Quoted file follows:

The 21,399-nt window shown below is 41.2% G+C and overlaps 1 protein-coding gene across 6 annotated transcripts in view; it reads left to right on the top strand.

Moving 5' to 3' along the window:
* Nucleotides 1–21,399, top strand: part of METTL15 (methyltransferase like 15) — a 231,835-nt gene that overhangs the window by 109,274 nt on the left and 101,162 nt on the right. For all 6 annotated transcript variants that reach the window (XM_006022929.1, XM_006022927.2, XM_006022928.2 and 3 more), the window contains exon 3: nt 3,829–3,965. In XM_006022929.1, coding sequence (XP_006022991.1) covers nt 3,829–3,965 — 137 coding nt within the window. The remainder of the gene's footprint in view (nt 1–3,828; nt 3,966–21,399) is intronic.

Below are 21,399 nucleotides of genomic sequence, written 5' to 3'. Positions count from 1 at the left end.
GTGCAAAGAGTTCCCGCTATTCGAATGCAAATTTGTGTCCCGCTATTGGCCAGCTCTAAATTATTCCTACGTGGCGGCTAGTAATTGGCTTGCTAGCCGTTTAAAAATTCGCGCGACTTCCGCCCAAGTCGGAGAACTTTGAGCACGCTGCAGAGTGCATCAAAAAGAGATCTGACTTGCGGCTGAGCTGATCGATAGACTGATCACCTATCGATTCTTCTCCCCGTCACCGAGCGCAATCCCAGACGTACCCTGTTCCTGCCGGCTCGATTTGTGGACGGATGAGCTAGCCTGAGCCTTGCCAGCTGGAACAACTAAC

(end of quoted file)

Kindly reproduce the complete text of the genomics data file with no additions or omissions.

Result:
The 21,399-nt window shown below is 41.2% G+C and overlaps 1 protein-coding gene across 6 annotated transcripts in view; it reads left to right on the top strand.

Moving 5' to 3' along the window:
* Nucleotides 1–21,399, top strand: part of METTL15 (methyltransferase like 15) — a 231,835-nt gene that overhangs the window by 109,274 nt on the left and 101,162 nt on the right. For all 6 annotated transcript variants that reach the window (XM_006022929.1, XM_006022927.2, XM_006022928.2 and 3 more), the window contains exon 3: nt 3,829–3,965. In XM_006022929.1, coding sequence (XP_006022991.1) covers nt 3,829–3,965 — 137 coding nt within the window. The remainder of the gene's footprint in view (nt 1–3,828; nt 3,966–21,399) is intronic.

Below are 21,399 nucleotides of genomic sequence, written 5' to 3'. Positions count from 1 at the left end.
GTGCAAAGAGTTCCCGCTATTCGAATGCAAATTTGTGTCCCGCTATTGGCCAGCTCTAAATTATTCCTACGTGGCGGCTAGTAATTGGCTTGCTAGCCGTTTAAAAATTCGCGCGACTTCCGCCCAAGTCGGAGAACTTTGAGCACGCTGCAGAGTGCATCAAAAAGAGATCTGACTTGCGGCTGAGCTGATCGATAGACTGATCACCTATCGATTCTTCTCCCCGTCACCGAGCGCAATCCCAGACGTACCCTGTTCCTGCCGGCTCGATTTGTGGACGGATGAGCTAGCCTGAGCCTTGCCAGCTGGAACAACTAAC